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New Reviews: Quady

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Back in the day I used to taste a lot of Quady. It’s been a few years now, and it’s good to see they’re right on course. Quady got their start in the late 1970s when they began specializing in the fairly arcane area of sweet dessert wines. They’re still at it. I’ve always had a soft spot for underdog wineries, of which Quady is certainly one: Americans aren’t drinking many dessert wines these days, for a variety of reasons. Nevertheless, Quady persists, and more power to them. These are wonderful wines; the whites in particular are very low in alcohol and delicious.

NOTE ON THE 3 ELECTRA MOSCATOS: I enjoyed these on their own, but I also tried adding some sliced ripe strawberries, and some good sparkling water, along with a couple ice cubes. Very refreshing!

Quady 2018 Red Electra Moscato (California); $15. This is the red version of Quady’s Electra Moscato, which includes the white and rosé bottlings. It’s just as sweet as the others, with residual sugar of 17.6%. The color is ruby-garnet, and translucent. Like its siblings, it’s utterly delicious, with cherry, raspberry, fig, vanilla cream and white pepper, accompanied by a bit of fizziness. Very high acidity provides a cleansing finish. A great success at this price. I have to say how much I enjoy all three of these Moscatos; they’re super-drinkable, at low alcohol (5.5%). Score: 92 points.

Quady 2018 Electra Moscato (California); $15. This white wine pours clear and straw yellow. It looks dry—but it isn’t! One sniff tells you it’s a sweetie. Honey, orange blossom, apricot preserve and a subtle clover-leaf aroma make you want to taste it immediately. It is sweet enough to drink as a dessert wine with, say, vanilla butter cookies, or even on its own. The sweetness is balanced with refreshing acidity (the total acidity is a high 9.2). All in all, a bright, clean, satisfying wine whose low alcohol—a mere 4.5%–may inspire you to drink a lot of it. It’s also just a little fizzy. Food-wise, I like the winery’s recommendations, which range from fruit salad to Indian food to spicy Asian. I’ll give this wine 91 points for its sheer likeability.

Quady 2018 Electra Moscato Rose (California); $15. Same  price as the white Electra Moscato, a percent higher in alcohol, but still, at a mere 5.5%, pretty low. The blush color is a pretty salmon-pink. It’s a bit sweeter, but the main difference is the range of flavors: deeper, fruitier, more flowery, more honeyed. With lower acidity than its white sister, it’s also more mellow. Both wines are just fine. Tremendously versatile at the table, and a perfect warm-weather sipper. Tasting this rosé on a warm summer day, I think of beaches, pools, gardens. I think of watermelon, ham, fried chicken, pot stickers, Chinese roast pork, sushi, prosciutto-wrapped melon, cheesecake, vanilla ice cream, butter cookies. Score: 91.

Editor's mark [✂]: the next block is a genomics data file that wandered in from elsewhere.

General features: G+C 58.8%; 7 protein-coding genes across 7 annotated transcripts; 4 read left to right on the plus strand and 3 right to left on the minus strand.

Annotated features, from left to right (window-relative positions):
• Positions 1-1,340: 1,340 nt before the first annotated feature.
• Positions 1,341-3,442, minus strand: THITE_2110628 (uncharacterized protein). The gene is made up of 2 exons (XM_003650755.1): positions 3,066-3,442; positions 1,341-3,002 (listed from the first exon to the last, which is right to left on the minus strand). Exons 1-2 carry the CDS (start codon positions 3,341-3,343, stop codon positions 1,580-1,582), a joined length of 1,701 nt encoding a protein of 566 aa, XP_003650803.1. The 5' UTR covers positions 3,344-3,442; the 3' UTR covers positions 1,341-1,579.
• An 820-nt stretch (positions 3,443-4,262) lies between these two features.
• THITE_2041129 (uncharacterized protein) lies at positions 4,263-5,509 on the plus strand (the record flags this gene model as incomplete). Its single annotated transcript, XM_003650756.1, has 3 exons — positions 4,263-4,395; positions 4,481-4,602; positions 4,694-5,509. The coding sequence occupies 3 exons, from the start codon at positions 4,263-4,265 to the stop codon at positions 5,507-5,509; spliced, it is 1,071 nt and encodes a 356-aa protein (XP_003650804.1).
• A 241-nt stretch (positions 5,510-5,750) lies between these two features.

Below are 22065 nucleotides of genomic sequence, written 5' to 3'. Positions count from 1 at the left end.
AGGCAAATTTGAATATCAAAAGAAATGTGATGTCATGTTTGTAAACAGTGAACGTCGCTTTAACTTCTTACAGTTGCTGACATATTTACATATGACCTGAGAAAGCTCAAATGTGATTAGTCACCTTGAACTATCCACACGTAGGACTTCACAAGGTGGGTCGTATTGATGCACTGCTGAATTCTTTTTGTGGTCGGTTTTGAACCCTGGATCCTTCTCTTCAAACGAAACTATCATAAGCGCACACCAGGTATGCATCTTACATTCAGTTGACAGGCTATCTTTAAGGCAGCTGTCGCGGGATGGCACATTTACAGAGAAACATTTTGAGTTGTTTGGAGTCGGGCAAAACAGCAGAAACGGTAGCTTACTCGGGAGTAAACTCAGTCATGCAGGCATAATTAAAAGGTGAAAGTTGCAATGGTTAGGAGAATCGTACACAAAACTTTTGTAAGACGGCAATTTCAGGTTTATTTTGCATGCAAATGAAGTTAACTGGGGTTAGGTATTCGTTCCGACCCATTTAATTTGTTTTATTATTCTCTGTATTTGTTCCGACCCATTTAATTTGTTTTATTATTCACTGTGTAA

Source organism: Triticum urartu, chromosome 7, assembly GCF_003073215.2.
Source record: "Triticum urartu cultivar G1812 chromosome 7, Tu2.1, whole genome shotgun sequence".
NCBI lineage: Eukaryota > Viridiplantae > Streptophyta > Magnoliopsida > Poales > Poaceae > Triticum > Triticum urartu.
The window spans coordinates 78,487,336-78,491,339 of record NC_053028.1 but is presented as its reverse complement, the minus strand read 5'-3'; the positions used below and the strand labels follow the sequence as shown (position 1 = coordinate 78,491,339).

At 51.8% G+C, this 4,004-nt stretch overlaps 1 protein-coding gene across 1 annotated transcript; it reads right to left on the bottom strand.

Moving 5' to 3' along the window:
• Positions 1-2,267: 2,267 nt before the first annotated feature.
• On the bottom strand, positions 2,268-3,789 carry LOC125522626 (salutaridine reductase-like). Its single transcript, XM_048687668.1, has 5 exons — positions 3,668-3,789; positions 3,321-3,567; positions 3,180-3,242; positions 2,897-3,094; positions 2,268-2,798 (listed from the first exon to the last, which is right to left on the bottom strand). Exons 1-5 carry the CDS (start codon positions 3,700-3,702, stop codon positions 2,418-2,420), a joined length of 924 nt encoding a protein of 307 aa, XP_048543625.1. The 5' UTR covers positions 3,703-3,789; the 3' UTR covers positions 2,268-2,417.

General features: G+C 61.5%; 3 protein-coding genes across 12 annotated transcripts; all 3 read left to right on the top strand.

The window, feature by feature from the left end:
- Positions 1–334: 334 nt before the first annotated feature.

Quady 2017 Essentia Orange Muscat (California): $23. In this sweet wine, you’ll find delicate flavors of Mandarin orange, apricot and honey. The residual sugar, for you factoid freaks, is 17.4%, which is high, but the acidity (8.6%) also is very high, which balances the wine, so it’s not insipid. There’s a wonderful creaminess, which I suppose comes from brief oak barrel aging, and also from the nature of the Orange Muscat grapes from which the wine was made. Alcohol is high—15%, due to some fortification with a brandy-like spirit, which stops the fermentation so that some residual sugar remains. I would certainly enjoy this wine with cheesecake. Score: 90 points.

Quady NV Palomino Fino (California); $32.  Most Americans are unfamiliar with sherry-style wines, which of course originate from Spain but have been reproduced successfully here in California. This bottling was made from the Palomino grape variety—the real sherry grape in Spain–grown in the Central Valley city of Fresno, a hot area where Palomino thrives. It’s made in the authentic sherry style, using flor yeast and a solera system. The alcohol is fairly high, 17.5%, but it has to be with sherry, which is fortified with a little brandy. The wine, darker than a regular fino, is absolutely dry, with a yeasty, nutty flavor and elusive notes of macaroons, orange marmalade and spices. The oxidative taste is delicate; the freshness won’t last long after the bottle is opened. This is an acquired taste, but once you understand it, it’s addictive. I would drink this with classic Spanish aperitifs, such as garlickly potato salad, roasted almonds, grilled shrimp and sausage, olives, scrambled eggs, croquettes, calamari. Score: 90.

Quady NV Starboard Batch 88 (California); $25.  Proprietor Andrew Quady turns to sweet red wine for inspiration. This is made from traditional Port varieties. It’s deeply colored, but an orange rim at the edge is a good sign, suggesting immediate gratification. Your first impression of the taste is intense sweetness, the result not only of the residual sugar (13.6%) but of soft acids and mellow tannins. There’s a lot of deliciousness here: blackberry jam, sugared espresso, plum sauce and chocolate-raspberry truffle. There’s also a pleasing heat from high alcohol (20%). It’s basically a California tawny port: no need to age, just drink up now. I could see sipping this on a cold winter evening with chocolate brownies. Score: 91.

  1. VYA Vermouth. You must make a cocktail of half sweet and half dry, on the rocks. Heaven in a glass!

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